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Eur Urol. 1993;24(2):271-6.

Virus-related serology and in situ hybridization for the detection of virus DNA among patients with testicular cancer.

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Department of Urology, University Clinic Eppendorf, University of Hamburg, FRG.


Viral infections have been implicated in the pathogenesis of several malignancies. A high incidence of the Epstein-Barr virus (EBV) genome and increased EBV-specific antibody titers were frequently observed in Hodgkin's disease. Some epidemiologic and clinical similarities have been demonstrated between Hodgkin's disease and human testicular germ-cell carcinoma. However, we investigated testicular biopsies from 16 patients with testicular cancer and 16 noncancer controls for the presence of EBV, cytomegalovirus (CMV), and herpes simplex virus (HSV) genomes with in situ hybridization and evaluated serum antibodies against EBV, CMV, and mumps among 52 patients with testicular carcinoma and 54 age-matched controls without cancer. There were no statistically significant differences in increased virus titer between patients with testicular cancer and controls, and we detected no EBV or CMV DNA in tumor cells, although the HSV genome was found in 50% of the testicular-tumor patients and 37.5% of controls. The findings suggest that viral infections have no direct role in the etiology of testicular carcinoma. The detection of HSV DNA in both tumor patients and controls might be a sign of latent infection, rather than a risk factor for testicular cancer.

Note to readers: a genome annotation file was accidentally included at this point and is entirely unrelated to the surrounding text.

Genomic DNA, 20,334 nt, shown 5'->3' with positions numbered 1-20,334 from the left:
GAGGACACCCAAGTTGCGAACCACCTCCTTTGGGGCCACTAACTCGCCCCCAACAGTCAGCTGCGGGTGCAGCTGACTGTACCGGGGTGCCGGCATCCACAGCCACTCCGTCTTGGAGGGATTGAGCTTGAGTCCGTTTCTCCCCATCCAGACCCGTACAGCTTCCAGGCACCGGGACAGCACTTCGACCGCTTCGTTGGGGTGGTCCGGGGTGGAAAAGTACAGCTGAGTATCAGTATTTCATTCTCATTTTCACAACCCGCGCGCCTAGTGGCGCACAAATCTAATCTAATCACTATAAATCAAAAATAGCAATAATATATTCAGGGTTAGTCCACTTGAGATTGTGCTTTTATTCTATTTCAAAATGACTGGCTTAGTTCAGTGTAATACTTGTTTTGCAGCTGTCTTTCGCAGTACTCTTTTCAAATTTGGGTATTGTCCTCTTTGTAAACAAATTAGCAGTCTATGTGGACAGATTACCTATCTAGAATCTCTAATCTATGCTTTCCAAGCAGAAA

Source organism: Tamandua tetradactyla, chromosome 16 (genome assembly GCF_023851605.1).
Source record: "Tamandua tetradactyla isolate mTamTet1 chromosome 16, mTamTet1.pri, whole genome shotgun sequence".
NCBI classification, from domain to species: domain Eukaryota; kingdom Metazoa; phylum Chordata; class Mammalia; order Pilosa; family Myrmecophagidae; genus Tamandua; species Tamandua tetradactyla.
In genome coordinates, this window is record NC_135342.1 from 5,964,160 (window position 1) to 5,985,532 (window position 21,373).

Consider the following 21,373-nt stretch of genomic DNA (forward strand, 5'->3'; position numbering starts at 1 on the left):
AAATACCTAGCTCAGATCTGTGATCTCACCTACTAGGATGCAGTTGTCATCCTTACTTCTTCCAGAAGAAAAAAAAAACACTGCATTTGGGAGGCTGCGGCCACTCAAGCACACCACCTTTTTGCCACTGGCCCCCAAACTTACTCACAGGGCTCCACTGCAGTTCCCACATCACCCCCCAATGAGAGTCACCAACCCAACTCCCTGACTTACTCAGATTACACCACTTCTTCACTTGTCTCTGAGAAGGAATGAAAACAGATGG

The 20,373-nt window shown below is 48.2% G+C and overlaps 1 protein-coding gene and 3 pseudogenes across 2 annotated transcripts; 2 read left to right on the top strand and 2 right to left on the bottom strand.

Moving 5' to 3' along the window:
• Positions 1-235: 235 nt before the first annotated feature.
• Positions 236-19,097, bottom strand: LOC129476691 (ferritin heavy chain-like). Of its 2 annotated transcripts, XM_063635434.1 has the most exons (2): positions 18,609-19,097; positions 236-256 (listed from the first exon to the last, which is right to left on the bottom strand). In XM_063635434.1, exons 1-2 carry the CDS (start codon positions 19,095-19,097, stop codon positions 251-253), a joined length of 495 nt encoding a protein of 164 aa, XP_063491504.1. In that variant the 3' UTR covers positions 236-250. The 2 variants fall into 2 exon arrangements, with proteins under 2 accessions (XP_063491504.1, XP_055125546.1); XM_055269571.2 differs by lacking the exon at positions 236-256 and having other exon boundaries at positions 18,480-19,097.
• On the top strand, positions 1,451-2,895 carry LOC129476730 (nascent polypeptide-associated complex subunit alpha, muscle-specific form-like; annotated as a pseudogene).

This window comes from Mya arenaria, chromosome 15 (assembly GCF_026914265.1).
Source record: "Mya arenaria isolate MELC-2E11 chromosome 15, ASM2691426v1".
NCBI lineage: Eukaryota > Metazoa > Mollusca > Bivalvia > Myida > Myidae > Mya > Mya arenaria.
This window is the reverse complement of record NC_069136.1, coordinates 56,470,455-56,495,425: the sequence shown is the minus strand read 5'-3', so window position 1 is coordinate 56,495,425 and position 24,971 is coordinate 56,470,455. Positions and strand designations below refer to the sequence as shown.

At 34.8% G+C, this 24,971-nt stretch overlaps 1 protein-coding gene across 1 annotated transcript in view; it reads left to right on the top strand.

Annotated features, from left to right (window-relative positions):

[Indexed for MEDLINE]

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